Tuesday, 5 June 2007

Tyndale Tech: Lexicons for Biblical Studies

I've always looked forward to receiving Tyndale Tech emails from David Instone-Brewer, the Technical Officer at Tyndale House, Cambridge and Senior Reseach Fellow in Rabbinics and New Testament . This is the latest posted today and enjoy your "new found" lexicons:

Lexicons for Biblical Studies

Lexicons are at the heart of Biblical Studies, but usually we neglect them because they're cumbersome to use, and anyway our Bible software tells us what the word means. But without a real lexicon we miss so much - the nuance, context, and possible meanings. So I decided to make real lexicons easier to use. I've put them at www.2LetterLookup.com. These lexicons require no typing - just click on two letters and pick the word from a short list.


1) Lexicons at TyndaleArchive.com - quicker than paper books

2) 2LetterLookup - lexicons for Biblical languages

3) Other useful lexicons & dictionaries on the web

1) Lexicons at TyndaleArchive.com - quicker than paper books
Scanned books are starting to accumulate at Google, Archive.org and Amazon (the easiest way to find these is still Tyncat.com (see the previous TTech). There are some useful lexicons among them, but they are hard to use. Printed lexicons are also hard to use - there's too much hunting for pages.

So I designed a properly indexed eBook which finds the page in a couple of clicks. See http://www.tyndalearchive.com/where the following titles are available:

Jastrow's Rabbinic Hebrew & Aramaic Dictionary
- probably the best all-round dictionary for rabbinic literature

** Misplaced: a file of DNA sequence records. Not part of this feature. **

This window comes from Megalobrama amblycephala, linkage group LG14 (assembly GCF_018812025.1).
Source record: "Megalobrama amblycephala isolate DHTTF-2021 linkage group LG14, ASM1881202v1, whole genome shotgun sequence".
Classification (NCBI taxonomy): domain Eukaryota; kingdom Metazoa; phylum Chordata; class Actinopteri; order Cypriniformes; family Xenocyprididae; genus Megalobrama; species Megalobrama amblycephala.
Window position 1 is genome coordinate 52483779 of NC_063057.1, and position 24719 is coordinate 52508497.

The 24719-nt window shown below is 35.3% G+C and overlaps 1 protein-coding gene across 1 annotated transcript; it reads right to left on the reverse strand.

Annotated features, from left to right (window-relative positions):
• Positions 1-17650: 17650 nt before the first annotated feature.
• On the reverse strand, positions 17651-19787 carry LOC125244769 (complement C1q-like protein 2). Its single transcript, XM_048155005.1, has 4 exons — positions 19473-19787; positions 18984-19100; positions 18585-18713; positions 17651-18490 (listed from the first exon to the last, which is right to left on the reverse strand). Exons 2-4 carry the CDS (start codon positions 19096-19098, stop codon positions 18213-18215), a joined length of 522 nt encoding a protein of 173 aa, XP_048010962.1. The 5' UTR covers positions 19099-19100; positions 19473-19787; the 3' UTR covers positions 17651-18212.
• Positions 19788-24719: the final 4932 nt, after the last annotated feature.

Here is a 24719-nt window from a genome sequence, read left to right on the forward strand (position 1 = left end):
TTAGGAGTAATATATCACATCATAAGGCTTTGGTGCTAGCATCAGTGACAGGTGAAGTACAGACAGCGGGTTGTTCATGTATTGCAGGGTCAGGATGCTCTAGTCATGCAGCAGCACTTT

Gesenius' Biblical Hebrew & Aramaic Dictionary
- not as good as some modern successors, but it easy to use because it is organised more by words as they occur, rather than by strict three-letter roots.

Crum's Coptic Dictionary - there aren't many Coptic dictionaries and I think this is still the best.

Payne-Smith's Syriac Dictionary
- still the standard work. I've added a Hebrew index for those who aren't familiar with Syriac font.

Wilson's Englishman's Hebrew Dictionary
- good for answering "What other Hebrew word might the author have used?"

I'm particularly proud of the Magnify Box which makes the pages easier to read than the paper version. I use these all the time, even though I have the books on my shelf. If you have a slow connection, the CDs can be purchased cheaply (details soon). The CD pages display almost instantaneously, and zooming is as smooth as a video camera.

2) 2LetterLookup - lexicons for Biblical languages

2LetterLookup.com gives easy access to the key ancient languages for Biblical Studies.
- Hebrew/Aramaic
- Greek (OT & NT)
- Latin
- Syriac
- Coptic
- Akkadian

You only need to click on the two first letters of a word, on the displayed font. This takes you to a list of possible words with simple meaningsClicking on them takes you to the full text of the following real lexicons:
Full & Middle Liddell & Scott: Greek-English Lexicon